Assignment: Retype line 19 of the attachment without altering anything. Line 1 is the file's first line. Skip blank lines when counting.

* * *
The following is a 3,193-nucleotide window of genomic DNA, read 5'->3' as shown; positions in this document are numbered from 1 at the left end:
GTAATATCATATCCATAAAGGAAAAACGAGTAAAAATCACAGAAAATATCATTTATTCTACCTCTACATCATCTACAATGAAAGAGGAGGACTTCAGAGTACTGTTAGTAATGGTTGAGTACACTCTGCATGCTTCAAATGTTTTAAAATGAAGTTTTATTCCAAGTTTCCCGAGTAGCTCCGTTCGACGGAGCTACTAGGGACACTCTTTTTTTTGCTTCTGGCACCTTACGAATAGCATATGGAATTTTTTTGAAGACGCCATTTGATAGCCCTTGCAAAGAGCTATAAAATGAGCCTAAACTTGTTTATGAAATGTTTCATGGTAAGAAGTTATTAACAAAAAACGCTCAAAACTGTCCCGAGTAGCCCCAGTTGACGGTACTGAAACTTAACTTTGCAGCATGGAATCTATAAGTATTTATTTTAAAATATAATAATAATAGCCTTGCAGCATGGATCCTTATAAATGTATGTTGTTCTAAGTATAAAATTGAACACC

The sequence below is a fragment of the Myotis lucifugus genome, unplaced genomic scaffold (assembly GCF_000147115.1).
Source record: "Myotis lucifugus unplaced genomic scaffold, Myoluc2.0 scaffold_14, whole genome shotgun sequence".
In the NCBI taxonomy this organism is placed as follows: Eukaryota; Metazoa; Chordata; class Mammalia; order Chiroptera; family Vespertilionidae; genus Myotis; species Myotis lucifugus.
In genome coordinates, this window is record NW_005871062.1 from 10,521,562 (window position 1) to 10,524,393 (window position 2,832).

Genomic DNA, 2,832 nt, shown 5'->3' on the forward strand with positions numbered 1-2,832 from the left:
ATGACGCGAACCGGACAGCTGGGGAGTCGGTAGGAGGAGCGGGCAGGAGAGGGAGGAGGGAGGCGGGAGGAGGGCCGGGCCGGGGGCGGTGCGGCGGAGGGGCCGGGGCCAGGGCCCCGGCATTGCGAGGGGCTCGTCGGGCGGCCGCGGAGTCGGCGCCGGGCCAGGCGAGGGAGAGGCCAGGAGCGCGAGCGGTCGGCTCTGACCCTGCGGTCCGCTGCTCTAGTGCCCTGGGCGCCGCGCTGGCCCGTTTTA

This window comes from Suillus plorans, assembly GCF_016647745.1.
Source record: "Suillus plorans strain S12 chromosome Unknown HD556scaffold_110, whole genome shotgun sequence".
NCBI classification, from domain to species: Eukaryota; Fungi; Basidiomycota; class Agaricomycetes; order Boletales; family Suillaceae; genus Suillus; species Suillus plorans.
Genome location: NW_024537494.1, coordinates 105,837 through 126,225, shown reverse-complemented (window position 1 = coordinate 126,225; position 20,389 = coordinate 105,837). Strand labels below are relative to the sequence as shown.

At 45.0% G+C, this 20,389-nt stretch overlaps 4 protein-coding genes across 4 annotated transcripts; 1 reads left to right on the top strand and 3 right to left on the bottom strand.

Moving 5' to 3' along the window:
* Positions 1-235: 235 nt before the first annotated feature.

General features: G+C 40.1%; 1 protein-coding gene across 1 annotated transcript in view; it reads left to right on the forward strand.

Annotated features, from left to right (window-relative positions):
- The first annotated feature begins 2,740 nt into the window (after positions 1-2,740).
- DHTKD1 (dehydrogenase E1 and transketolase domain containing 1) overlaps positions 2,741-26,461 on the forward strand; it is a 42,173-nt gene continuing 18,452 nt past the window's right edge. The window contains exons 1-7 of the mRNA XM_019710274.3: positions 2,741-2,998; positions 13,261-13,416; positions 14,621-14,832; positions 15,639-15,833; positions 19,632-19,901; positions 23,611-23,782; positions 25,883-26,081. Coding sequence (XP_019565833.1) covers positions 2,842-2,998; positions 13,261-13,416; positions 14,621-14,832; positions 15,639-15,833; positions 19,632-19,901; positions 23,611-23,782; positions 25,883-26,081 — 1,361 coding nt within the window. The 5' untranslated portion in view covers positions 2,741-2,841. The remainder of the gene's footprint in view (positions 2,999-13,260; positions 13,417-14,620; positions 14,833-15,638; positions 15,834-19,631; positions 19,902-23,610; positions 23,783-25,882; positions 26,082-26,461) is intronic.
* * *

- DHTKD1 (dehydrogenase E1 and transketolase domain containing 1) overlaps positions 2,741-26,461 on the forward strand; it is a 42,173-nt gene continuing 18,452 nt past the window's right edge. The window contains exons 1-7 of the mRNA XM_019710274.3: positions 2,741-2,998; positions 13,261-13,416; positions 14,621-14,832; positions 15,639-15,833; positions 19,632-19,901; positions 23,611-23,782; positions 25,883-26,081. Coding sequence (XP_019565833.1) covers positions 2,842-2,998; positions 13,261-13,416; positions 14,621-14,832; positions 15,639-15,833; positions 19,632-19,901; positions 23,611-23,782; positions 25,883-26,081 — 1,361 coding nt within the window. The 5' untranslated portion in view covers positions 2,741-2,841. The remainder of the gene's footprint in view (positions 2,999-13,260; positions 13,417-14,620; positions 14,833-15,638; positions 15,834-19,631; positions 19,902-23,610; positions 23,783-25,882; positions 26,082-26,461) is intronic.